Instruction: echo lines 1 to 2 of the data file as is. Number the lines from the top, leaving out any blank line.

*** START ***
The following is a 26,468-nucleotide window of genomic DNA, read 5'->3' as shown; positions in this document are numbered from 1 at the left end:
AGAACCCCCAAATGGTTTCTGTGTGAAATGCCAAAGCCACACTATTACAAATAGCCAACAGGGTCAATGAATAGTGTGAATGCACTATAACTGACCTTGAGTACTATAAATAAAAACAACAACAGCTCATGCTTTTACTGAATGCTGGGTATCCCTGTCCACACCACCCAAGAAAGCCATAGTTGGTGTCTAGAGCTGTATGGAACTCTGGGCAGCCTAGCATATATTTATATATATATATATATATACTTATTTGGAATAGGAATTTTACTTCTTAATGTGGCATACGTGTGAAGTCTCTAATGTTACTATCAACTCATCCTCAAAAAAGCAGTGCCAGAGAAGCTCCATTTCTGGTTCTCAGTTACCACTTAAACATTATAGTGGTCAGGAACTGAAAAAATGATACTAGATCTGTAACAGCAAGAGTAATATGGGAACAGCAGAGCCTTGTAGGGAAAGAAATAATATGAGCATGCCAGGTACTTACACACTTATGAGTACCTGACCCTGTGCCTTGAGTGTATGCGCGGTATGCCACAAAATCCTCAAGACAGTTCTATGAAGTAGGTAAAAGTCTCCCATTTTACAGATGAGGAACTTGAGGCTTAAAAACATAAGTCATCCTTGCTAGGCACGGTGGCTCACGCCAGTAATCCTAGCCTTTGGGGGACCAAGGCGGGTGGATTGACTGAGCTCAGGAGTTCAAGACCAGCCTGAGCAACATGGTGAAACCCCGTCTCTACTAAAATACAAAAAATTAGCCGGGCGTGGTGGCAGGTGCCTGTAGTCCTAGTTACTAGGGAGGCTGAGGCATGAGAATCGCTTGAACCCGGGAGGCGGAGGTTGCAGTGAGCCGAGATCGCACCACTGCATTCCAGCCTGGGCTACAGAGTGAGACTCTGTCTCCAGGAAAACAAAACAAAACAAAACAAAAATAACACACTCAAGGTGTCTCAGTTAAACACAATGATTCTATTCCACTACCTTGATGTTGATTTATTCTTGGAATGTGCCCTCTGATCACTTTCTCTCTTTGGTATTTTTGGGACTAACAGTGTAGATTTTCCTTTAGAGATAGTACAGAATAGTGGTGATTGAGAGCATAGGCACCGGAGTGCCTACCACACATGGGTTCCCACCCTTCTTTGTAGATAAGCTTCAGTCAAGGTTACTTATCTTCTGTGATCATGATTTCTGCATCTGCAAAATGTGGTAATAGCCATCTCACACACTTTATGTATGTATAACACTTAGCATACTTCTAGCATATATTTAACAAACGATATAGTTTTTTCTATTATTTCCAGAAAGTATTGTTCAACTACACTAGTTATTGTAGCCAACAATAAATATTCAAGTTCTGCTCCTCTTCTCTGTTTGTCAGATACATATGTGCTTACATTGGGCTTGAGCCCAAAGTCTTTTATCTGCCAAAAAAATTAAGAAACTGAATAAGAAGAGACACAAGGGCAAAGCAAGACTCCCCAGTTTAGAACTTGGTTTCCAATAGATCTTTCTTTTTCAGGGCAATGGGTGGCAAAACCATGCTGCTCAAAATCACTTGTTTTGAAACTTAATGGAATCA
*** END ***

The following is a 26,468-nucleotide window of genomic DNA, read 5'->3' as shown; positions in this document are numbered from 1 at the left end:
AGAACCCCCAAATGGTTTCTGTGTGAAATGCCAAAGCCACACTATTACAAATAGCCAACAGGGTCAATGAATAGTGTGAATGCACTATAACTGACCTTGAGTACTATAAATAAAAACAACAACAGCTCATGCTTTTACTGAATGCTGGGTATCCCTGTCCACACCACCCAAGAAAGCCATAGTTGGTGTCTAGAGCTGTATGGAACTCTGGGCAGCCTAGCATATATTTATATATATATATATATATACTTATTTGGAATAGGAATTTTACTTCTTAATGTGGCATACGTGTGAAGTCTCTAATGTTACTATCAACTCATCCTCAAAAAAGCAGTGCCAGAGAAGCTCCATTTCTGGTTCTCAGTTACCACTTAAACATTATAGTGGTCAGGAACTGAAAAAATGATACTAGATCTGTAACAGCAAGAGTAATATGGGAACAGCAGAGCCTTGTAGGGAAAGAAATAATATGAGCATGCCAGGTACTTACACACTTATGAGTACCTGACCCTGTGCCTTGAGTGTATGCGCGGTATGCCACAAAATCCTCAAGACAGTTCTATGAAGTAGGTAAAAGTCTCCCATTTTACAGATGAGGAACTTGAGGCTTAAAAACATAAGTCATCCTTGCTAGGCACGGTGGCTCACGCCAGTAATCCTAGCCTTTGGGGGACCAAGGCGGGTGGATTGACTGAGCTCAGGAGTTCAAGACCAGCCTGAGCAACATGGTGAAACCCCGTCTCTACTAAAATACAAAAAATTAGCCGGGCGTGGTGGCAGGTGCCTGTAGTCCTAGTTACTAGGGAGGCTGAGGCATGAGAATCGCTTGAACCCGGGAGGCGGAGGTTGCAGTGAGCCGAGATCGCACCACTGCATTCCAGCCTGGGCTACAGAGTGAGACTCTGTCTCCAGGAAAACAAAACAAAACAAAACAAAAATAACACACTCAAGGTGTCTCAGTTAAACACAATGATTCTATTCCACTACCTTGATGTTGATTTATTCTTGGAATGTGCCCTCTGATCACTTTCTCTCTTTGGTATTTTTGGGACTAACAGTGTAGATTTTCCTTTAGAGATAGTACAGAATAGTGGTGATTGAGAGCATAGGCACCGGAGTGCCTACCACACATGGGTTCCCACCCTTCTTTGTAGATAAGCTTCAGTCAAGGTTACTTATCTTCTGTGATCATGATTTCTGCATCTGCAAAATGTGGTAATAGCCATCTCACACACTTTATGTATGTATAACACTTAGCATACTTCTAGCATATATTTAACAAACGATATAGTTTTTTCTATTATTTCCAGAAAGTATTGTTCAACTACACTAGTTATTGTAGCCAACAATAAATATTCAAGTTCTGCTCCTCTTCTCTGTTTGTCAGATACATATGTGCTTACATTGGGCTTGAGCCCAAAGTCTTTTATCTGCCAAAAAAATTAAGAAACTGAATAAGAAGAGACACAAGGGCAAAGCAAGACTCCCCAGTTTAGAACTTGGTTTCCAATAGATCTTTCTTTTTCAGGGCAATGGGTGGCAAAACCATGCTGCTCAAAATCACTTGTTTTGAAACTTAATGGAATCA